Artwork / Architecture, Seattle
Like any American city, Seattle has some nicely clipped lawns with trimmed hedges. But what sets Seattle apart is the number of homeowners that have ripped sod out of their yards and gotten creative. Some are successes and others apparent failures but everyone seems to be following their own path. Luckily, there is beauty in chaos.
This unique artwork, created directly under the Aurora Bridge, was commissioned and paid for by the local community.
Go see it, it fun to just climb around on. Maybe you can crawl up a Nostril.
Look at that photo, see the Volkswagon Beetle? It's a real one.
Beautiful classic and old movie theater - the kind with a real auditorium screen, where you feel that going to "the movies" is a real treat. The Egyptian is associated with Seattle Community College on Capital Hill, and is just down one block from Broadway. Not fancy on the outside, but well worth coming a little distance to see a flick here.
We'd read about it and heard about it but nothing could prepare us for how magnificent this simple work of impromptu "art" would be.
A very simple yet novel idea which has caught on and is now a big tourist draw to the neighborhood.
Once there you cannot help but "contribute" to the increasing size of the wall.
Take the time to look at it and catch the unique way in which people have added their own unique signature to the wall.
According to history:
"The Market Theater Gum Wall is a local landmark in downtown Seattle, in Post Alley under Pike Place Market. Similar to Bubblegum Alley in San Luis Obispo, California, the Market Theater Gum Wall is a brick alleyway wall now covered in used chewing gum. Parts of the wall are covered several inches thick, 15 feet high for 50 feet.
The wall is by the box office for the Market Theater, and the tradition began around 1993 when patrons of Unexpected Productions' Seattle Theatresports stuck gum to the wall and placed coins in the gum blobs. Theater workers scraped the gum away twice, but eventually gave up after market officials deemed the gum wall a tourist attraction in around 1999. People initially stuck coins to the wall using the gum, and some people create small works of art out of gum".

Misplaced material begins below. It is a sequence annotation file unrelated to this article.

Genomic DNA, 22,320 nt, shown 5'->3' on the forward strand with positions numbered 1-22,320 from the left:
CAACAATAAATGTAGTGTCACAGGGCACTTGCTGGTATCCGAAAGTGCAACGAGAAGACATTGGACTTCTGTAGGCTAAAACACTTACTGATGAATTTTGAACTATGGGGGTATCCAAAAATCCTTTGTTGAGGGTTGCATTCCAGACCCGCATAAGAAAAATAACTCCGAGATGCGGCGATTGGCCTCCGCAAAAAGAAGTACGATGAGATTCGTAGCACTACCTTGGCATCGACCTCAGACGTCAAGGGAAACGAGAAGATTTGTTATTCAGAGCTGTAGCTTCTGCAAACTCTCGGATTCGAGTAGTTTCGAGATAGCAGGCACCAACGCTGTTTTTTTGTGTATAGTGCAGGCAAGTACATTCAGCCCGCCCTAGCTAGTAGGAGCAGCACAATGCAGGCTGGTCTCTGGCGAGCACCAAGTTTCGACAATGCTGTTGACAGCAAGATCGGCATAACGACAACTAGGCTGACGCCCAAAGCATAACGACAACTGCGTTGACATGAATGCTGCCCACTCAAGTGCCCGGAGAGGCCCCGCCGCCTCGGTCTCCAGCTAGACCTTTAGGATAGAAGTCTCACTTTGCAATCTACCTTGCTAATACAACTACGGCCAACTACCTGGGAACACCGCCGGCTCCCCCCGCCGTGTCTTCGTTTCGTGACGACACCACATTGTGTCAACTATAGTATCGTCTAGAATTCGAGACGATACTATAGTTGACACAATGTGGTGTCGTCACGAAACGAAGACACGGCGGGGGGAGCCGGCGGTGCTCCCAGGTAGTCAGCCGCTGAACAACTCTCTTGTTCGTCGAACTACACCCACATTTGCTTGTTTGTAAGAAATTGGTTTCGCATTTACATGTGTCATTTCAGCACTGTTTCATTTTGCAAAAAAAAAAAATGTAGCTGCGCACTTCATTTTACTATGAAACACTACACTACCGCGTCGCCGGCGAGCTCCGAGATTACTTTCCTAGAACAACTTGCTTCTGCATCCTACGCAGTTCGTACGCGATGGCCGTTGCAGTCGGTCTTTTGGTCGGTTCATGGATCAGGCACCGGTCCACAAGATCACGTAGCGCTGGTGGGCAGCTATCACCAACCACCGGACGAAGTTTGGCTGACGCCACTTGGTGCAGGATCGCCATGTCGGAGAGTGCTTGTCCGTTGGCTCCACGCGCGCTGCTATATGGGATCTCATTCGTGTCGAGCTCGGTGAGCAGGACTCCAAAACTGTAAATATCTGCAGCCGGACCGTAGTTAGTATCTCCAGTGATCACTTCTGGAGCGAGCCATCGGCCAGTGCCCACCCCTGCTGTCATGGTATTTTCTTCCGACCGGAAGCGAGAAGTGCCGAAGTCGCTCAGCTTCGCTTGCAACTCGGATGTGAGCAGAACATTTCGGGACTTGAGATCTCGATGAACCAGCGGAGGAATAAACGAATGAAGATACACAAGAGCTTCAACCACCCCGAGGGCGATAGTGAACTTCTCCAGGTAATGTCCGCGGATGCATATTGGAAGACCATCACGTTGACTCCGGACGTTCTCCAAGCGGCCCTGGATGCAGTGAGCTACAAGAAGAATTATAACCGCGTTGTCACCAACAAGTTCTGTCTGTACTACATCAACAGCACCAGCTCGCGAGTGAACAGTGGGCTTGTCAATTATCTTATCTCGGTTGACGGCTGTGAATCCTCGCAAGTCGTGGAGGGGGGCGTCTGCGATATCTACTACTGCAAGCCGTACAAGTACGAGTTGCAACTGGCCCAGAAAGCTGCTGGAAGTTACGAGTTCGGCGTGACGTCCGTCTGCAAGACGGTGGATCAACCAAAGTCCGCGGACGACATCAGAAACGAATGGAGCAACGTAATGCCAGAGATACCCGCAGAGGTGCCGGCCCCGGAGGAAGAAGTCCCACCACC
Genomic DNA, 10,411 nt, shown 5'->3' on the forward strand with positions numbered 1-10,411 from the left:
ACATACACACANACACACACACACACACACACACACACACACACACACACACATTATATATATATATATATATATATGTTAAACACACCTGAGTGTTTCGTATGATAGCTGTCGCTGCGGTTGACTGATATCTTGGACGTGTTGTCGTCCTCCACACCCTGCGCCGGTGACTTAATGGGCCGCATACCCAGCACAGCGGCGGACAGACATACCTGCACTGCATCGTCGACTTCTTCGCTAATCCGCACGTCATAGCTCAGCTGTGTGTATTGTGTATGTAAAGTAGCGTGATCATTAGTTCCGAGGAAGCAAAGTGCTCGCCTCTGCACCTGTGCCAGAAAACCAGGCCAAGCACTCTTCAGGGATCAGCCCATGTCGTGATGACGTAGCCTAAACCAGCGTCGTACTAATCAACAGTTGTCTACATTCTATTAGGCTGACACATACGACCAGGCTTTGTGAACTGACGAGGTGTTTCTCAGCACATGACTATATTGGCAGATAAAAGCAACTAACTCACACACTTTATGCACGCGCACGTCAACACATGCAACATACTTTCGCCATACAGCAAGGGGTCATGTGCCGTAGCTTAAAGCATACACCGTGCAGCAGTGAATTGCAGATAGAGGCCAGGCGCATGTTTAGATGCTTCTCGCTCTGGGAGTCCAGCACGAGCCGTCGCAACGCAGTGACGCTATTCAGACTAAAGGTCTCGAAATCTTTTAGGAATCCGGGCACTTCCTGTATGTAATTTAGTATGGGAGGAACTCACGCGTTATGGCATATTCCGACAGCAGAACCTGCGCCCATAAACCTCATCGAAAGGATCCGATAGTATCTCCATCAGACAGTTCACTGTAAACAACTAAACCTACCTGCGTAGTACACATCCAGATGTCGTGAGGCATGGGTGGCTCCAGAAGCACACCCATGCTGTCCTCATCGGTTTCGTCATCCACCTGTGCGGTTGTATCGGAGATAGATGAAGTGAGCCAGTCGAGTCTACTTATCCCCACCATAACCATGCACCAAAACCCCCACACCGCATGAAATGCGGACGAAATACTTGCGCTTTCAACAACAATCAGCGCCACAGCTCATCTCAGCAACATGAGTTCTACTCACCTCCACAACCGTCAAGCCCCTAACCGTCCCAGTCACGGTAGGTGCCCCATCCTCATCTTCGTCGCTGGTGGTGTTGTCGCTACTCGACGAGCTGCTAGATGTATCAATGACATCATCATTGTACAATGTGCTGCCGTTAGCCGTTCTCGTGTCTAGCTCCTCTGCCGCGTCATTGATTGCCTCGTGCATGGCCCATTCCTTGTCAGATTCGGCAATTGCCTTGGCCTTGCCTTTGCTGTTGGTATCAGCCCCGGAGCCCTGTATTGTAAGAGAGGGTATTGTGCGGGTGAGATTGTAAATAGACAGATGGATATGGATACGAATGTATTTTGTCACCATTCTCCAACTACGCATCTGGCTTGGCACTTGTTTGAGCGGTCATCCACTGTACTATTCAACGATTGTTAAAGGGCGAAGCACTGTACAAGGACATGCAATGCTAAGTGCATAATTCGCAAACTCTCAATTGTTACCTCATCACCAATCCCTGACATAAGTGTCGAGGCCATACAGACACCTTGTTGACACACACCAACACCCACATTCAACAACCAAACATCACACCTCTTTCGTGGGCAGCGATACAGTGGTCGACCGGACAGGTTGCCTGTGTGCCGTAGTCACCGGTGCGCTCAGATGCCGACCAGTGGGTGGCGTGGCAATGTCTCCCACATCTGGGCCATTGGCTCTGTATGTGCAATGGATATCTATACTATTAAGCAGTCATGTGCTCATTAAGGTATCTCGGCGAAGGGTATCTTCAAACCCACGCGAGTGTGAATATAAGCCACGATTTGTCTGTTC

Keep an eye out for the magnificent public artwork found throughout Seattle. If my camera's battery wasn't failing, I would have taken so many more pictures. Luckily this one worked out! It's a beautiful Pacific Northwest themed mural painted on a building, a few blocks away from the piers and Pike Place Market.
If you're a fan of architecture at all, be sure to check out the Experience Music Project (EMP) located at Seattle Center. We didn't have time to tour the EMP, although we did visit their store. I had watched a program on TV a few months prior to my visit to Seattle. It was about the building and architecture of this EMP interactive music museum, and of course, after catching a glimpse of the building off to the distance while visiting the Pacific Science Center, I had to go see it up close myself. The architect who designed the EMP also designed the amazing Guggenheim Museum in Bilbao, Spain.
The Seattle Post-Intelligencer newspaper had a 146 year tradition of delivering news to Seattle residents and those of the surrounding area. Sometmes stories would appear as far south as our local paper in Portland, Oregon.
While not very tall, the PI globe, with the rotating caption that says "It's in the PI", is very close to the waterfront, and therefore is still a prominent feature from certain vantage points. Even with all the much taller buildings, the fact it is along the waterfront makes the PI globe stand out.
It is especially prominent at night.
Unfortunately, in recent years, the PI has moved to web based delivery only, and there are vacant paper boxes scattered all over the city, even now, well after the paper has ceased publication of its paper edition.
I don't know if Chihuli is an indian or not, but I admired the sensibility he shows about indian culture.
His "boathouse", more than being a cathedral of glass creation, is a carefully displayed collection of indian artifacts, that evidence the pleasure of just holding them.
If you're driving around Fremont, you're likely to see the Largest Statue of Vladimir Lenin known to exist in the USA. He is usually decorated with some form of seasonal dress....